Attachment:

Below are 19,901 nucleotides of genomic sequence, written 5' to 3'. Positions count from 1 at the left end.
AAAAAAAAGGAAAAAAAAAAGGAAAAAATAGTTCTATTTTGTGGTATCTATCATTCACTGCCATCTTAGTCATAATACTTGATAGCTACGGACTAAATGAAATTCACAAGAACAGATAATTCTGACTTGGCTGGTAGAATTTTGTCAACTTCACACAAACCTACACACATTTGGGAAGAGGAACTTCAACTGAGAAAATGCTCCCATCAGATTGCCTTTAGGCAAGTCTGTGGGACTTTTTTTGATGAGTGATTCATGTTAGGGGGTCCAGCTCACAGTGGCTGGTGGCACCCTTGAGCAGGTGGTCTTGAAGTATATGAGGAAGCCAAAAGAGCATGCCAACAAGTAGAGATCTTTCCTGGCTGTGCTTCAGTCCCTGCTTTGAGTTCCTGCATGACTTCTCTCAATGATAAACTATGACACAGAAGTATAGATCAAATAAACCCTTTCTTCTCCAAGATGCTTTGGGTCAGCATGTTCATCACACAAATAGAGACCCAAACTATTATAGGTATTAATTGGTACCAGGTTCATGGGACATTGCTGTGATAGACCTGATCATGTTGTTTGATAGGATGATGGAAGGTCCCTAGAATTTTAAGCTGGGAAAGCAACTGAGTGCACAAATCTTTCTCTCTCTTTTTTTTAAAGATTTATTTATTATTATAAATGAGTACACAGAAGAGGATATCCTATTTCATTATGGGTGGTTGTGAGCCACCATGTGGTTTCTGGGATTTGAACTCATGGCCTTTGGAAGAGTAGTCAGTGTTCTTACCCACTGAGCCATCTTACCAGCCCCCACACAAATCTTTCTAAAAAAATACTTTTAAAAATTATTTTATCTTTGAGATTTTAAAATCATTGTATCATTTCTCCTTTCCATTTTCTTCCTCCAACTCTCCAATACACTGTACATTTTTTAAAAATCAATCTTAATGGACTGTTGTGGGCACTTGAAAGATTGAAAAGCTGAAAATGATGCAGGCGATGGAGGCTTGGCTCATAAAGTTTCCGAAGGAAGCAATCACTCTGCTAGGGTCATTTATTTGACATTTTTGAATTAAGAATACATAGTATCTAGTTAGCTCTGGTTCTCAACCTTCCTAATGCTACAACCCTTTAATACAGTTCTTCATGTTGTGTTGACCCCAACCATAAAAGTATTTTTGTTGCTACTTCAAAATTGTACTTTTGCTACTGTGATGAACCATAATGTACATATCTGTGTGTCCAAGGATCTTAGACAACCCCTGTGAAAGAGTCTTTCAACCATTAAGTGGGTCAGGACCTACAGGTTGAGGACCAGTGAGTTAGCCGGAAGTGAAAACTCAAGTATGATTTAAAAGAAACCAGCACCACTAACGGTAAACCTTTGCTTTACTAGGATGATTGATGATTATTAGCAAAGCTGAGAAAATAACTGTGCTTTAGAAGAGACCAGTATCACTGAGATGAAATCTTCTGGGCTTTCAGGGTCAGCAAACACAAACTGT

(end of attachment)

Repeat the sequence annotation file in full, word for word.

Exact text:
Below are 19,901 nucleotides of genomic sequence, written 5' to 3'. Positions count from 1 at the left end.
AAAAAAAAGGAAAAAAAAAAGGAAAAAATAGTTCTATTTTGTGGTATCTATCATTCACTGCCATCTTAGTCATAATACTTGATAGCTACGGACTAAATGAAATTCACAAGAACAGATAATTCTGACTTGGCTGGTAGAATTTTGTCAACTTCACACAAACCTACACACATTTGGGAAGAGGAACTTCAACTGAGAAAATGCTCCCATCAGATTGCCTTTAGGCAAGTCTGTGGGACTTTTTTTGATGAGTGATTCATGTTAGGGGGTCCAGCTCACAGTGGCTGGTGGCACCCTTGAGCAGGTGGTCTTGAAGTATATGAGGAAGCCAAAAGAGCATGCCAACAAGTAGAGATCTTTCCTGGCTGTGCTTCAGTCCCTGCTTTGAGTTCCTGCATGACTTCTCTCAATGATAAACTATGACACAGAAGTATAGATCAAATAAACCCTTTCTTCTCCAAGATGCTTTGGGTCAGCATGTTCATCACACAAATAGAGACCCAAACTATTATAGGTATTAATTGGTACCAGGTTCATGGGACATTGCTGTGATAGACCTGATCATGTTGTTTGATAGGATGATGGAAGGTCCCTAGAATTTTAAGCTGGGAAAGCAACTGAGTGCACAAATCTTTCTCTCTCTTTTTTTTAAAGATTTATTTATTATTATAAATGAGTACACAGAAGAGGATATCCTATTTCATTATGGGTGGTTGTGAGCCACCATGTGGTTTCTGGGATTTGAACTCATGGCCTTTGGAAGAGTAGTCAGTGTTCTTACCCACTGAGCCATCTTACCAGCCCCCACACAAATCTTTCTAAAAAAATACTTTTAAAAATTATTTTATCTTTGAGATTTTAAAATCATTGTATCATTTCTCCTTTCCATTTTCTTCCTCCAACTCTCCAATACACTGTACATTTTTTAAAAATCAATCTTAATGGACTGTTGTGGGCACTTGAAAGATTGAAAAGCTGAAAATGATGCAGGCGATGGAGGCTTGGCTCATAAAGTTTCCGAAGGAAGCAATCACTCTGCTAGGGTCATTTATTTGACATTTTTGAATTAAGAATACATAGTATCTAGTTAGCTCTGGTTCTCAACCTTCCTAATGCTACAACCCTTTAATACAGTTCTTCATGTTGTGTTGACCCCAACCATAAAAGTATTTTTGTTGCTACTTCAAAATTGTACTTTTGCTACTGTGATGAACCATAATGTACATATCTGTGTGTCCAAGGATCTTAGACAACCCCTGTGAAAGAGTCTTTCAACCATTAAGTGGGTCAGGACCTACAGGTTGAGGACCAGTGAGTTAGCCGGAAGTGAAAACTCAAGTATGATTTAAAAGAAACCAGCACCACTAACGGTAAACCTTTGCTTTACTAGGATGATTGATGATTATTAGCAAAGCTGAGAAAATAACTGTGCTTTAGAAGAGACCAGTATCACTGAGATGAAATCTTCTGGGCTTTCAGGGTCAGCAAACACAAACTGT